In about a year's time, smart phone customers of U.K. mobile service provider Three have doubled their "average" data consumption to 1.1 Gbytes a month, Three says.
That rate of increase is faster than for the U.K. audience as a whole, as Ofcom reports the overall volume of mobile data consumed in the United Kingdom has doubled in the 18 months to January 2012.
By way of comparison, according to Nielsen’s June 2012 analysis of U.S. mobile phone bills for 65,000 lines, smart phone owners, especially those with iPhones and Android devices, were consuming about 435 Mbytes a month in 2011, roughly the same as in the United Kingdom.
T-Mobile USA, meanwhile, reports that its users consumer about 760 Mbytes a month.
Ofcom estimates that the average U.K. consumer now spends ninety minutes per week using a mobile to access the Internet, largely replacing their use of PCs and laptops for watching video clips and sending messages.
Those of you with an engineering bent will realize what that means. Nothing stresses an access network like video.
Since mobile networks are more "bandwidth challenged" than the fixed networks, when users switch video viewing preferences to mobile access modes, mobile networks experience the "worst of all worlds" (the media type with the greatest bandwidth requirement is consumed on the networks with the least available bandwidth).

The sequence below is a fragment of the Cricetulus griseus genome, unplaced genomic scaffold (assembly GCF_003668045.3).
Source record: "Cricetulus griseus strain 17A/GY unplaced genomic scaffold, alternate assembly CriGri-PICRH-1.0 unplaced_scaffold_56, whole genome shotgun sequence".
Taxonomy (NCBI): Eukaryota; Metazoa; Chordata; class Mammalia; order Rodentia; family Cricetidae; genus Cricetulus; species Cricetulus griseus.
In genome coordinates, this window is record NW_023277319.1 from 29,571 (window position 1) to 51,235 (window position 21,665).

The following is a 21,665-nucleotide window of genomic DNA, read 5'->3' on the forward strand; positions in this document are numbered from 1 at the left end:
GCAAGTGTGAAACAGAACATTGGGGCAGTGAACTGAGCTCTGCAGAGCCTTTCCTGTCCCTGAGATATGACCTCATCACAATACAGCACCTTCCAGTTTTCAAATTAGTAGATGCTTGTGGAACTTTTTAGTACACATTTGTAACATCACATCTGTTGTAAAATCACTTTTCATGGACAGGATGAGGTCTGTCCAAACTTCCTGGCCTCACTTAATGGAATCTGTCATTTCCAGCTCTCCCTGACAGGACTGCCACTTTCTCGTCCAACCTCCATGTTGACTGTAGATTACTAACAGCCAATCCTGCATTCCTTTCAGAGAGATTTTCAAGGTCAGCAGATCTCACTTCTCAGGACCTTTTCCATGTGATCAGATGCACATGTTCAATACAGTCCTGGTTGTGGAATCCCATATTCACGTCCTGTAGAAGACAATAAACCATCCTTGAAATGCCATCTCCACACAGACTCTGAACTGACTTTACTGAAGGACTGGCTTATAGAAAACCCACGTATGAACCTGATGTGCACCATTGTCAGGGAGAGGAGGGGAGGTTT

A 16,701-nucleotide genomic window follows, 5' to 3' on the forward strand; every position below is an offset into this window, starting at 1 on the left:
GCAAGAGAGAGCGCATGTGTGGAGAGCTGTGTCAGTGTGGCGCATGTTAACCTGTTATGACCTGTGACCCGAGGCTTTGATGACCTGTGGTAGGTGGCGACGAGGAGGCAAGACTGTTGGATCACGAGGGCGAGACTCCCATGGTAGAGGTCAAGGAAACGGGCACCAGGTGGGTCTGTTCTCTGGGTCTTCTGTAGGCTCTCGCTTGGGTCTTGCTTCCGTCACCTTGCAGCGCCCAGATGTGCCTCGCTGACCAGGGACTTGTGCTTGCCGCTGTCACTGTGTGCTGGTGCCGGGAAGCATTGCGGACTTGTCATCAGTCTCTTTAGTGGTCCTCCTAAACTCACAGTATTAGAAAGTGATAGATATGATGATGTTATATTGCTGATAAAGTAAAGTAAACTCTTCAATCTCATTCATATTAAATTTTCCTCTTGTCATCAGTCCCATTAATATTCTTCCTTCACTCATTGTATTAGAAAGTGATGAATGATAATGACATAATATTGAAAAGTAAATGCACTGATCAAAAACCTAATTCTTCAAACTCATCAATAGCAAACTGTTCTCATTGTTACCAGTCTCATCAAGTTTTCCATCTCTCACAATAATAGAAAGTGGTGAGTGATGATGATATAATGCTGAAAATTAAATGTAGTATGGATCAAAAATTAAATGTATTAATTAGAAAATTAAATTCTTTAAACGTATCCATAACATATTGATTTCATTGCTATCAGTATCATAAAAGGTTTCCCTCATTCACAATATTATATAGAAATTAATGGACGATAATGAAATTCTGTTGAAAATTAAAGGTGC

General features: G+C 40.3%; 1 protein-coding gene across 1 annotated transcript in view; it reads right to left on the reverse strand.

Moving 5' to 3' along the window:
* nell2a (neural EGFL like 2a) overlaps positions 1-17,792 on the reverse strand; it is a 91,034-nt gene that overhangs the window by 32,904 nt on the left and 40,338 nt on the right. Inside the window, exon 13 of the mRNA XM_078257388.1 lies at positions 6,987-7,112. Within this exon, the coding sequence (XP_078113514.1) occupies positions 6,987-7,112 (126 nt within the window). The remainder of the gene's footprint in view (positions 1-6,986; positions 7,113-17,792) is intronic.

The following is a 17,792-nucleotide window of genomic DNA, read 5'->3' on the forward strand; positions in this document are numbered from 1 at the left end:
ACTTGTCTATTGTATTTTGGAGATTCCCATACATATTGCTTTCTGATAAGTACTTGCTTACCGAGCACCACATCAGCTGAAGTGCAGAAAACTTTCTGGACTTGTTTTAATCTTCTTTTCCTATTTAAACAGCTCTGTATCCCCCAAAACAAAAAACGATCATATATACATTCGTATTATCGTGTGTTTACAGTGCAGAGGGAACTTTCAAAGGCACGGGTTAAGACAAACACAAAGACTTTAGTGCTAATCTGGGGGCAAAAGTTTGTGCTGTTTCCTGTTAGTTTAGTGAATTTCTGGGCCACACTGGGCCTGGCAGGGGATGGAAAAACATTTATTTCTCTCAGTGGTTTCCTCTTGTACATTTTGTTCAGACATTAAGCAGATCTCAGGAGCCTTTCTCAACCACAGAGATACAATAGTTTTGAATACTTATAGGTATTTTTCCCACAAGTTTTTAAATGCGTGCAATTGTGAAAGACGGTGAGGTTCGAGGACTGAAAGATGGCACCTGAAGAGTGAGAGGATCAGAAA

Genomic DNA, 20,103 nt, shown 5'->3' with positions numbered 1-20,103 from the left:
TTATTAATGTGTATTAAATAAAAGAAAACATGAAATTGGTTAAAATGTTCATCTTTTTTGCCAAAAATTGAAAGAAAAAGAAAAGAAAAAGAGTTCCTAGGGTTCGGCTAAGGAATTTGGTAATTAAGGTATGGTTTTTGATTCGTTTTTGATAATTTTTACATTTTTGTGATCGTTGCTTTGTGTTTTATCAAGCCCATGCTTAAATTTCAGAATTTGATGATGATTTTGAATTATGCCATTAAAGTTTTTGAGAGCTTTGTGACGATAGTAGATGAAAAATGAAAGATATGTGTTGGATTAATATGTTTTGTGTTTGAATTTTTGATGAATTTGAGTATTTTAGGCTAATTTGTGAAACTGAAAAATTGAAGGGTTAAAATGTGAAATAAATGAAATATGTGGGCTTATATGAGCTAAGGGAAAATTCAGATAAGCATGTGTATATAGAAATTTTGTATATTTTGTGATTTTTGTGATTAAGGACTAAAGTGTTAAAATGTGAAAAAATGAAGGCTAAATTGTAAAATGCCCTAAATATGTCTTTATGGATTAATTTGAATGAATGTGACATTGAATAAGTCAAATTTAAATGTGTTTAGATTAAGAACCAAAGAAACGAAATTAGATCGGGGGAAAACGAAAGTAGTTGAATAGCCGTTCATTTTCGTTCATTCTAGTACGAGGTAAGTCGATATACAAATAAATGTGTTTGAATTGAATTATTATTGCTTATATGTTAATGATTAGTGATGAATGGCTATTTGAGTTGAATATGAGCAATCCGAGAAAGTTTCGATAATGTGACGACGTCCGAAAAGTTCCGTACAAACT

And one might well expect consumption to keep climbing, as more users adopt smart phones, come to rely on mobile access to the Internet and as fourth generation networks are built, since faster access drives higher data consumption.
A year ago, average consumption was about 450 megabytes. As you would expect, the growth has happened because of smart phone user behavior. About 95 percent of Three smart phone customers use data on a daily basis.
About 42 percent of respondents surveyed by Ofcom agree with the statement “my phone is more important to me for accessing the Internet than any other device."
Levels of agreement with this statement are highest among those aged 16 to 24 (51 percent) and 25 to 44 (48 percent). Levels of agreement have also increased over time, with 42 percent net agreement in 2012, compared to 33 percent net agreement in 2011.
Ofcom reports that mobile broadband (data dongles or cards) now are used by about 13 percent of U.K. mobile users, while smart phone adoption grew from 27 percent in 2011 to 39 percent of U.K. adults, representing 43% of mobile phone users.
Some 66 percent of U.K. users 16 to 24 and 60 percent of those aged 25 to 34 have a
Tuesday, July 24, 2012
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